Continuing the fight for a fair deal
THIS year marks the UK's 40th anniversary of its entry into the European single market.
For 40 years Britain has benefited from being able to freely trade with some of the world's largest economies. Tourists and businesses have been able to travel freely without hindrance thanks to the freedom of movement. More than 2.2m British citizens now live, work, study or have chosen to retire in another EU country.
Over the past 40 years we have played a crucial role in turning the European Union into one of the world's trading powerhouses, allowing British businesses to thrive on the world stage, selling our goods to markets free from trade tariffs. Britain has been at the helm time and again to ensure we do not allow Europe to become insular and protectionist in its outlook. Defending free trade, opening up new markets for our businesses to trade with.
But we have already begun to see this influence wane as the virus of nationalism infects Britain's body politic.
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We face a massive challenge to ensure Britain remains a key member in the next 40 years. In 2013 I will continue to fight for a fair deal and to demonstrate to residents in the South West the disaster that would unfold should we exit the EU. I want to ensure the South West continues to be a net beneficiary of the EU. I also wish to see the single market opened up further. Allowing businesses to trade in services as well as goods and produce which could add a further £600bn to the British economy.
The single market is worth 3.5m jobs and the average household is £3,300 a year better off for our membership. I do not want us to threaten that in anyway.
The problems we face today are, by their very nature, supranational – they cross borders. And therefore, finding a solution to these challenges requires us to work together with other countries.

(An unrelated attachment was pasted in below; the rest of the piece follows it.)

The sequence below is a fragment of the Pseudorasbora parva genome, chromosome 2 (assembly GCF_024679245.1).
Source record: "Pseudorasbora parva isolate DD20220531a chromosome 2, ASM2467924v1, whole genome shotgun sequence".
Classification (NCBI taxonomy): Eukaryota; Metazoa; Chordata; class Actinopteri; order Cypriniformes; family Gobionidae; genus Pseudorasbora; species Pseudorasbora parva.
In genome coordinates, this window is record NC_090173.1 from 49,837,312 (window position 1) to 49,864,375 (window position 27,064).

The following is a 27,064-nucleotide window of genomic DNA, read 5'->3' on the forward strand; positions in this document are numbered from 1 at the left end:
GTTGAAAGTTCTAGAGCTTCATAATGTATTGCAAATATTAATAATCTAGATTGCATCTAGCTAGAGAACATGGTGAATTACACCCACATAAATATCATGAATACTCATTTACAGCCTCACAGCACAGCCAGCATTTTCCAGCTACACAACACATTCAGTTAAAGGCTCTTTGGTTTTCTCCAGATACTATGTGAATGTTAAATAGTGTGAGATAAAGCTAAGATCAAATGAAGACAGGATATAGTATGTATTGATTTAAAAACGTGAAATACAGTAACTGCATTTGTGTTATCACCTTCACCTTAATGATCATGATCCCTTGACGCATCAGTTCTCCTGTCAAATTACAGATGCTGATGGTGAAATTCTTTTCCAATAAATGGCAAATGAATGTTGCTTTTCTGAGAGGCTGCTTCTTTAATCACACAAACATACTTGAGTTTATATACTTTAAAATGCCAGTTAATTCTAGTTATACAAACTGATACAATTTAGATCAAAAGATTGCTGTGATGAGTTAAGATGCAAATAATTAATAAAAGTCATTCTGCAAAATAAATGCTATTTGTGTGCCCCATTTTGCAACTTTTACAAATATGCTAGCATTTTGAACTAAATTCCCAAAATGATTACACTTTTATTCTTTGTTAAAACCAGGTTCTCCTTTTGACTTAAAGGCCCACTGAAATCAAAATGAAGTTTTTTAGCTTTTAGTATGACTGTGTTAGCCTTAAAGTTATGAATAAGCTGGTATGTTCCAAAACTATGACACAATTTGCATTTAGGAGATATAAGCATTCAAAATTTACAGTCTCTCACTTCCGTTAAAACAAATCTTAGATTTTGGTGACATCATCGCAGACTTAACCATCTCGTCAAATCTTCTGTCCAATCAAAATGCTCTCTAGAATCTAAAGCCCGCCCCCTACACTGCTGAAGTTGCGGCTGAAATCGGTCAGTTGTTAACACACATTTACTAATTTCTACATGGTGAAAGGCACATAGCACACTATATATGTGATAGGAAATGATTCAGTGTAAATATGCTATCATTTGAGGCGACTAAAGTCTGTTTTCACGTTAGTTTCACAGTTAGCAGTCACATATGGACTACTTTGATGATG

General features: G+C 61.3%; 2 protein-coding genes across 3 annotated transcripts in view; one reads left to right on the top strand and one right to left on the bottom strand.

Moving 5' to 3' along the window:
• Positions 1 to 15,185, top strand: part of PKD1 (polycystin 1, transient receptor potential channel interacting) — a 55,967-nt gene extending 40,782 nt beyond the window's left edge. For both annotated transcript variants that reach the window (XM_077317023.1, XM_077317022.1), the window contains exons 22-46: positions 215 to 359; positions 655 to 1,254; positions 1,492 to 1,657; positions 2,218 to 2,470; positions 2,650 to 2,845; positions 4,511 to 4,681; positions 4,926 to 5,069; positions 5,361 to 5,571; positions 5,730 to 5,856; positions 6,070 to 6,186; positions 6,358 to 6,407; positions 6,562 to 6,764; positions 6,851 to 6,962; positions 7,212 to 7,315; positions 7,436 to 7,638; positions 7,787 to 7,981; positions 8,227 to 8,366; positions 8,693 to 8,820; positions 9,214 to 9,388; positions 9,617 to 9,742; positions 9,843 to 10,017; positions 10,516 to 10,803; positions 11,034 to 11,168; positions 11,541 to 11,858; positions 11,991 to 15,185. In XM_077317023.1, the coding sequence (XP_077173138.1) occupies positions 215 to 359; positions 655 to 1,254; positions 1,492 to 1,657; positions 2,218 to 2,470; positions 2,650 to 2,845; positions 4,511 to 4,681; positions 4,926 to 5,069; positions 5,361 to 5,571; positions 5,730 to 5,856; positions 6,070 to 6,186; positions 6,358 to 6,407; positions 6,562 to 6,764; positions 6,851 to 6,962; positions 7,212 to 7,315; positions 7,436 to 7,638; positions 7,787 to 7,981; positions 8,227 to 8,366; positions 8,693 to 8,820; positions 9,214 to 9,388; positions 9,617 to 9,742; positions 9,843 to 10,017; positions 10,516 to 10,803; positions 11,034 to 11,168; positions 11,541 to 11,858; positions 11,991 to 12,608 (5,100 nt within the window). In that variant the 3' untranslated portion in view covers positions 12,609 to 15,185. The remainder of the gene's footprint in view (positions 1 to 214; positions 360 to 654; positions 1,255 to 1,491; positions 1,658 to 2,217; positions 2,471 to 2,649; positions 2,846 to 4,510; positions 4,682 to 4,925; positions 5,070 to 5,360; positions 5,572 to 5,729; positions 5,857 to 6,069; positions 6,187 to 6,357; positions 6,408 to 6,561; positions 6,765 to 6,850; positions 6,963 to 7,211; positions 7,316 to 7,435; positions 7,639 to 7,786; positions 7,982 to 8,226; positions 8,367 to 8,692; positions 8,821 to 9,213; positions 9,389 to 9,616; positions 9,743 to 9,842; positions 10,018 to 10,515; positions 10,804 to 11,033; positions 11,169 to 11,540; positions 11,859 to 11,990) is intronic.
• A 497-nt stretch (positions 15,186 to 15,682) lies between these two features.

Through the European Union, we can come together to make our lives safer, more prosperous and greener.
I am also spreading the word of the latest euromyth which has been quashed after confirmation from the European Commission.
In October, the EU was accused of threatening the age-old tradition of reusing jam jars to sell home made preserves, pickles, jams and chutneys through new health and safety legislation. However, following my submission of a parliamentary question, the commission has now confirmed that the proposed legislation, designed to improve the sterilisation of jars being used in the marketplace, does not apply to those who produce their jam at home for charitable or domestic purposes.
I will now write to all dioceses in the South West as well as WI and community groups who have contacted him on the issue.
My inbox has literally been jammed full of queries from church groups, WI members and community leaders on the issue. Selling jams and preserves at village fates and fundraisers is a core part of British life and I want to assure everyone that the European Commission had no plans to threaten this.
Through a parliamentary question, I have been reassured that anyone wishing to sell their homemade produce for charitable purposes or to fundraise for their organisation is excluded from the new health rules. EU guidelines on food preparation do not generally apply to church or community groups and that will continue to be the case.
Again, a fiction has turned into a news story by anti-Europeans. I hope we can avoid getting into a pickle over such matters in future.